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I recommended to The Forgotten Mindset that XML would be a good file format to use for his game data. You see, I recently read the article here that introduced me to TinyXml. What I ran into, and the only problem I had with that article, is that TinyXml seems best suited to stuffing lots of information into attributes and not the text elements between open and close tags. And while it works, most resources I've read have called it bad form.

For example, this is frowned upon:
"100" direction="1" name="The first level">	"10" y="54" id="Enemy001">

while this seems okay:
	100	1	The first level			10		54		Enemy001

While there's nothing stopping you from reading in the second example in with TinyXml, there's no mechanism included for searching for and converting the text nodes like those that exist for attributes. So, I set out to write it.

I could have (and may still) modify TinyXml's source to include the features I desire. For now, however, I've written a seperate utility-function module.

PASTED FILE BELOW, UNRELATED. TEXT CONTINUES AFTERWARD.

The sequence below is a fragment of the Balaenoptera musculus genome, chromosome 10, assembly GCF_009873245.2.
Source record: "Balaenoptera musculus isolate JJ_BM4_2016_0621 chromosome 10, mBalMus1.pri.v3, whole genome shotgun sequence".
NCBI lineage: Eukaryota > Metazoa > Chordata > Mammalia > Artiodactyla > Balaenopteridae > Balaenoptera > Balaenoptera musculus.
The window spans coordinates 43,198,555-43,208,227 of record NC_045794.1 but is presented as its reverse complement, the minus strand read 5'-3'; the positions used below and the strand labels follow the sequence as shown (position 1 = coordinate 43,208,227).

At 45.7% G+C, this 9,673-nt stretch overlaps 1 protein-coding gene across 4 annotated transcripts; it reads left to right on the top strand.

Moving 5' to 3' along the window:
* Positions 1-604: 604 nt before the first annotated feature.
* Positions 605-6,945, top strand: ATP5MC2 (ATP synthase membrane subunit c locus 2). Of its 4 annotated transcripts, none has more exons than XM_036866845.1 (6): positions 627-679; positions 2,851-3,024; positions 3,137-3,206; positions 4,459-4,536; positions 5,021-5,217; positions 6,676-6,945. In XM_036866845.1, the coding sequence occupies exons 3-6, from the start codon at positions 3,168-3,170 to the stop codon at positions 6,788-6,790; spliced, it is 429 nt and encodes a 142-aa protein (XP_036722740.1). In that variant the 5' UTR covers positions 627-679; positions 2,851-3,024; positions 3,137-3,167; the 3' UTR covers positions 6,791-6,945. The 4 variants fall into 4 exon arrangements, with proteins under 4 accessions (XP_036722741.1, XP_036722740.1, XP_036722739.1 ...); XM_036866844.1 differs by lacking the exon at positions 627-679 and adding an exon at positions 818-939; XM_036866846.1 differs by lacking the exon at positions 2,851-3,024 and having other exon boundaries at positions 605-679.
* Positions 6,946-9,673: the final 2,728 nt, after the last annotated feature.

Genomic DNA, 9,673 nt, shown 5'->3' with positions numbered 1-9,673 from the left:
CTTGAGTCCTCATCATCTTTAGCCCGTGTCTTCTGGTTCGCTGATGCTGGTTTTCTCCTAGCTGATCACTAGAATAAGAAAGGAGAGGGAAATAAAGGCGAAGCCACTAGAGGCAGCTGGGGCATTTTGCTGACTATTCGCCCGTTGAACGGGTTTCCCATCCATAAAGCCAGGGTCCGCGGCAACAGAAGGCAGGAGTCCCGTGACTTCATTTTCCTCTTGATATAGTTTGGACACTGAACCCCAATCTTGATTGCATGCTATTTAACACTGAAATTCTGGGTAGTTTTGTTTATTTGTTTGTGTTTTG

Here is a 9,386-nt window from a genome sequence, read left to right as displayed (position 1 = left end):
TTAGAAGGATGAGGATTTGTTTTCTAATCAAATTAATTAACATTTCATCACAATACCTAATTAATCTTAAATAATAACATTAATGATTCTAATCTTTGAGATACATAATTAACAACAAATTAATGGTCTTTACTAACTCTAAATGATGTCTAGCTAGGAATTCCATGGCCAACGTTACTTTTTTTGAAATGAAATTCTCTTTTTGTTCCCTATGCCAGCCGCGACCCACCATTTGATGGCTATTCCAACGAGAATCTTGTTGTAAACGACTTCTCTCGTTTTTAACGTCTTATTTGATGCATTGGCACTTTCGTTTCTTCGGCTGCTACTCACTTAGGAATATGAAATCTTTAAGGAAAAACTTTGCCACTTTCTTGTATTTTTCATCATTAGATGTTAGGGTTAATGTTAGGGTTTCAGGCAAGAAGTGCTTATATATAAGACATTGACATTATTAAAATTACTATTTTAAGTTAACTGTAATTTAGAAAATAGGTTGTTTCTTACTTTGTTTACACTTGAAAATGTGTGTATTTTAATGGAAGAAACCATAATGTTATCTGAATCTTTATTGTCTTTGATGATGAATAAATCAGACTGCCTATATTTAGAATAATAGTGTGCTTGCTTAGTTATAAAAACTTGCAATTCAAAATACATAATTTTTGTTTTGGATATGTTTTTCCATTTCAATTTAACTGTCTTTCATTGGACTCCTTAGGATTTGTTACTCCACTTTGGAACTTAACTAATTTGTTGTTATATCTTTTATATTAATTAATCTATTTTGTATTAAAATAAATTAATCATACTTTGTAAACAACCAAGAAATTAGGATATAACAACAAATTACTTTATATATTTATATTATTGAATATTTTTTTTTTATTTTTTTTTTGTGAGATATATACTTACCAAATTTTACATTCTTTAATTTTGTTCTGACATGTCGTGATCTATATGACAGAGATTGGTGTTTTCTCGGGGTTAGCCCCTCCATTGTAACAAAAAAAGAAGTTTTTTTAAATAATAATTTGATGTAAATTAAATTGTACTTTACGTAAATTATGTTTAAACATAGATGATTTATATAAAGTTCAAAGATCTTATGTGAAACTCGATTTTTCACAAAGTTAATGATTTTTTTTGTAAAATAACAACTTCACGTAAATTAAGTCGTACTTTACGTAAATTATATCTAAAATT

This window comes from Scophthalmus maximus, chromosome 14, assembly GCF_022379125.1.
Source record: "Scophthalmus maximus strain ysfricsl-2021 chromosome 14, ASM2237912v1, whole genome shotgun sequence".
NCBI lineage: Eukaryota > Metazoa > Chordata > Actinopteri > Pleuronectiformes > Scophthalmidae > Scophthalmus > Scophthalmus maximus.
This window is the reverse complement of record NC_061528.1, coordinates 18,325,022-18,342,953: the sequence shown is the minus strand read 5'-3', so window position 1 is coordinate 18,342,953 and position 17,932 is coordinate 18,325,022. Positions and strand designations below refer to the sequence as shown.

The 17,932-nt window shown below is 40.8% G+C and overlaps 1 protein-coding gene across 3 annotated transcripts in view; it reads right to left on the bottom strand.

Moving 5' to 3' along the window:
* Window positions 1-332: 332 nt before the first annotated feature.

xmlutil.h
xmlutil.cpp
xmltest.cpp

Specifically, see the functions named FirstChildText, and NextSiblingText. I tried to follow the mechanisms built into TinyXml.

Each class that I want xml access for just needs to be smart enough to read and write itself to a TiXmlElement. Here's the code that loads and writes back out the second xml example above. (From xmltest.cpp)

int main(void){	TiXmlElement xmlElement("");	if(!xml::ReadXml("test.xml", xmlElement))	{		std::cout << "Couldn't read input file: test.xml\n";		return 1;	}	Level level;	if(!level.ReadXmlElement(xmlElement))	{		std::cout << "Couldn't read level\n";		return 1;	}	xmlElement = level.WriteXmlElement();	if(!xml::WriteXml("testoutput.xml", xmlElement))	{		std::cout << "Couldn't write output file: testoutput.xml\n";		return 0;	}	return 0;}

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